TOP STORY > >Letting bids on education center nears
Leader senior staff writer
“We are looking at awarding the construction contract in December or January and looking at…occupancy in September 2010,” Little Rock Air Force Base’s chief civil engineer said last week of the Joint Education Center.
Design progress continues on the Little Rock Air Force Base/Jacksonville Joint Education Center, but the rising cost of construction materials means the building will be 50 percent smaller than originally anticipated.
The federal government has allocated $14.8 million for the project and Jacksonville residents have taxed themselves another $5 million for the building that will house college classes for both airmen and civilians, according to Jay Whisker, director of administration for Jacksonville.
At one time, the building was envisioned as an 81,000 square-foot structure adequate to provide all the space needed for several colleges to hold classes.
Now, the base bid is likely to be for 17,000 square feet, plus an array of 3,600 square feet of enhancements, depending on the costs, according to James McKinnie, chief of the engineering flight, 314th Civil Engineering Squad at the base.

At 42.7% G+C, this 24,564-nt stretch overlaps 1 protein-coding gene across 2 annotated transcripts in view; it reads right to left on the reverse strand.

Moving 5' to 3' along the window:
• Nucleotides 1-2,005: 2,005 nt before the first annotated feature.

Even when the Jacksonville contribution is formally accepted, the building may be 44,000 square feet or less, McKinnie said.
He said the building could come in at about 35,000 square feet.
The collaboration between the Air Force and the city is so unusual that no mechanism exists to readily accept the city’s $5 million contribution, Mayor Tommy Swaim has said.
Authorization has now reached Air Force Headquarters in Washington, according to McKinnie.
There it awaits further review and eventually authorization by the deputy assistant secretary of the Air Force for installations.
Jacksonville residents voted themselves a penny hamburger tax for one year in 2003 to pay for the education center, but it took the federal government until last year to authorize its share and in the meanwhile, the cost of steel, asphalt, concrete and petroleum have risen dramatically, reducing the amount of building the Air Force and city will get for their buck.
Soil testing also proved that the building site, roughly at the intersection of John Hardin and Vandenberg Boulevard, had expansive soils, bad for building.
The net effect of that is to increase the cost of building the foundation, McKinnie said.
The engineering is about 50 percent done now, he added.
Current plans call for access to the building from John Hardin, he said, but if there is enough money, a second drive off Vandenberg could be added.
McKinnie said the downsized version of the Joint Education Center might not be large enough to accommodate all of the center’s needs.
He said it would be large enough for about 528 students in various classrooms, computer and science labs, but without much office space.
He said some of the college’s functions, particularly administrative, might still occur in one of the old Joint Education Center buildings, on the base behind the fence.
The new building also is designed to meet the LEED environmental standards, nearly to the “silver” level, McKinnie said.
He added the plan called for leaving as many trees on the wooded site as possible, with removal of the rest slated to begin in October.
McKinnie said Whisker and Swaim have been very helpful and cooperative in the process.